If you’re a regular visitor to www.aminorjourney.com you’ll know that I’ve ran stories on the Electric Car Corporation and their line of converted Citroen C1s, which they call the C1 “Ev’ie”. It all started back in April, when the Citroen Ev’ie jumped onto the market. The team behind the advertising campaign had used a sign-written petrol-powered car for photo shoots and had omitted to change the number plate. It lead to me speculating if the vehicle even existed.
Later on, a test-drive from What Car? appeared, in which the team reviewing it had some issues with acceleration and a battery overheating on the drive. You can watch the video at their website.
I’m not the sort of person to give a company a hard time unnecessarily, and felt that perhaps my initial story was a bit hard on ECCPlc, the makers of the Citroen C1 Ev’ie. So, I arranged a trip down to London to test the Ev’ie for myself. I really wanted the car to blow me away. I so badly wanted the Ev’ie to make me feel all kinds of guilt for being nasty about it in the past without even having driven it. I wanted it to make me love it. But as I quickly found, my relationship with the Ev’ie that wasn’t going to be a plain-sailing one.
Read on after the jump for a run-down of the vehicle and our eventful test-drive.
London is often viewed as the EV charging capital of the world. Thanks to the Congestion Charging zone and it’s exemptions for electric and other green vehicles, not to mention the success of the small G-Wiz and similar small electric vehicles London appears, at least on the face of it, to be a brilliant place to be if you want to own an EV.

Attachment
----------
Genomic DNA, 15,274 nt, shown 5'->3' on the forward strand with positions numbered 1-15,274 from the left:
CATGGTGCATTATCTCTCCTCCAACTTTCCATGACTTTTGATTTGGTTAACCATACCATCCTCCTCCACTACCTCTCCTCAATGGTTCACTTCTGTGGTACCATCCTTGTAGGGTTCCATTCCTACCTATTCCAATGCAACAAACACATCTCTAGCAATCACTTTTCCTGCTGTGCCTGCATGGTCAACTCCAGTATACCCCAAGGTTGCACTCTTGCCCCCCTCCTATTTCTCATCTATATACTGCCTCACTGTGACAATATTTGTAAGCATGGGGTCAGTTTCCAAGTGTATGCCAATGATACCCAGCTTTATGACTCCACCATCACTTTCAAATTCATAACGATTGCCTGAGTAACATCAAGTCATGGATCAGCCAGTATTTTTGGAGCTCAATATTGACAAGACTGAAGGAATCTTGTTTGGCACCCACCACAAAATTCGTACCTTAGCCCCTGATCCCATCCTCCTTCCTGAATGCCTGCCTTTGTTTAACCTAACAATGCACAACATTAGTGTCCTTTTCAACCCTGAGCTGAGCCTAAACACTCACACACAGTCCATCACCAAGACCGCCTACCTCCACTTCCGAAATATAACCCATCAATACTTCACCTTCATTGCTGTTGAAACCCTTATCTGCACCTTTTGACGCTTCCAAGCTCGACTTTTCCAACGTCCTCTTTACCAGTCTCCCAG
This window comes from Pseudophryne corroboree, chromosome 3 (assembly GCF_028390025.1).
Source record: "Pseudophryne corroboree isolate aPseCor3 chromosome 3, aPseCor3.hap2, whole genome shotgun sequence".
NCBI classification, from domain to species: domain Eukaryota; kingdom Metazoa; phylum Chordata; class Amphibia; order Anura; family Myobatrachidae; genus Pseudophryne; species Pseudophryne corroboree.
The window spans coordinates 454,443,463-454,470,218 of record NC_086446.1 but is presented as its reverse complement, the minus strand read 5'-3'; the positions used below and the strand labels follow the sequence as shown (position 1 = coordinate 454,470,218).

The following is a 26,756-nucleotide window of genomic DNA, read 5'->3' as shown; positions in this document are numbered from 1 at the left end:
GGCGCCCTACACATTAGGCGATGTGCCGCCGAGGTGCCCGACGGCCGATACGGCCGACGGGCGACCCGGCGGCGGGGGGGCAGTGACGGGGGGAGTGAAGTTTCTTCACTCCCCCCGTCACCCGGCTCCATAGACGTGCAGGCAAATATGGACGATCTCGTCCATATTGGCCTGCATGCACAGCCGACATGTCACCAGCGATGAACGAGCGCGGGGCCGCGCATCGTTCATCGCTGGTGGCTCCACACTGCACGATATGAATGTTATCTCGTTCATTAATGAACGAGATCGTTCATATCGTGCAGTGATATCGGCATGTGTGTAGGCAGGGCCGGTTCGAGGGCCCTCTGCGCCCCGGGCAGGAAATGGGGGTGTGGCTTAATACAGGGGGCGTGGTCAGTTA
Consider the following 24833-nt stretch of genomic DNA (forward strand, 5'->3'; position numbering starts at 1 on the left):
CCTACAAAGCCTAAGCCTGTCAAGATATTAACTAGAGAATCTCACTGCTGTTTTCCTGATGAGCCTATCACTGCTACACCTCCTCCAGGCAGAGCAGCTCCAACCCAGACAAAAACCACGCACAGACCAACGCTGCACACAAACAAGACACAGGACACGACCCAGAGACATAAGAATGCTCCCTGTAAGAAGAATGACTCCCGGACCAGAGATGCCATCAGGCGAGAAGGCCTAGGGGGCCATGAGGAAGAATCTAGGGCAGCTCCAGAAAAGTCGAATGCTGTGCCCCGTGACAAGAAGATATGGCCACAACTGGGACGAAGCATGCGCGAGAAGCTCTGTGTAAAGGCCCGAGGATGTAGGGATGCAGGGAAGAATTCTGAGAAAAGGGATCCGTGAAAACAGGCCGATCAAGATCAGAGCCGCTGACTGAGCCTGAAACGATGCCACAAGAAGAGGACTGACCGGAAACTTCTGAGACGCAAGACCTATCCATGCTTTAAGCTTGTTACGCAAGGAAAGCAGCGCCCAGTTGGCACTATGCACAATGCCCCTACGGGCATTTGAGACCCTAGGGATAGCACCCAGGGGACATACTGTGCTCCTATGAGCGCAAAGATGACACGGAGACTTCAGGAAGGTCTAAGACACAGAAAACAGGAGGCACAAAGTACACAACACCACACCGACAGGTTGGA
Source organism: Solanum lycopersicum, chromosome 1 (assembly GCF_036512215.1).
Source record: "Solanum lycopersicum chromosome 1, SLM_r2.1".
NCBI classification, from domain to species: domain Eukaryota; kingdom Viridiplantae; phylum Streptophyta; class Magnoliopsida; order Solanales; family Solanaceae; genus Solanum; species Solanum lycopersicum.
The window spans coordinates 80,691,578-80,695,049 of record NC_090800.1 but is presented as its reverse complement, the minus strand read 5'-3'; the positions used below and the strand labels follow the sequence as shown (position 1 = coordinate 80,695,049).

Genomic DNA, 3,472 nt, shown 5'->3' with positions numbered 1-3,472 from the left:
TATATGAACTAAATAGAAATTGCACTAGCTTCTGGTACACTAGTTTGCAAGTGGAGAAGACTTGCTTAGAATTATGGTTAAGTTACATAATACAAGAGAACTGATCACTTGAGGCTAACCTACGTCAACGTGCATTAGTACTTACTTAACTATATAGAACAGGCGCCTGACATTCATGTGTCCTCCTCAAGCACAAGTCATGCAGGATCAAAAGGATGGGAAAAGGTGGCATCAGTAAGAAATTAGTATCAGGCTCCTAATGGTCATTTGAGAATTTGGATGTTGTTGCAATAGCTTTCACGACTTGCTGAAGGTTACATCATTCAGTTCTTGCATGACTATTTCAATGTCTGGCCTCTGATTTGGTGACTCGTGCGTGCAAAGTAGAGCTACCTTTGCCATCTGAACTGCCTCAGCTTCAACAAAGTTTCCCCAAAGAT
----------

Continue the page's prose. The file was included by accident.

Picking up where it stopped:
Not only that, but there’s now over 100 public electric vehicle charging points spread throughout the greater London area. In order to use one, you have to satisfy a series of criteria to ensure that you’re a) an electric vehicle owner and b) that you agree to abide by the fair usage policies the charging points have.
But wait. What’s this? London Boroughs (think of them as small council district within the greater London area) may appear to provide charging points to electric and PHEV vehicle drivers but they’re rather picky about who can use their points.
It wasn’t until I spent some time reading my .rss feeds today that I even heard of a new EV company which launched today. It almost seemed too good to be true. A London-based company, full of really creditable names from the Auto Industry, who are offering brand new, fully converted Citroen C1s. And at a price tag of £16,850 it’s actually not that much more expensive than the lithium ion powered G-Wiz. But a whole lot more impressive, if the specs can be believed.
There’s only one thing which concerns me. Is it actually available today, or do we have another car company scrapping for attention with a promise and a prayer?
And what’s this suspicious looking ‘photoshop’ artifact on one of the photographs on the company’s website, just about where an exhaust would be?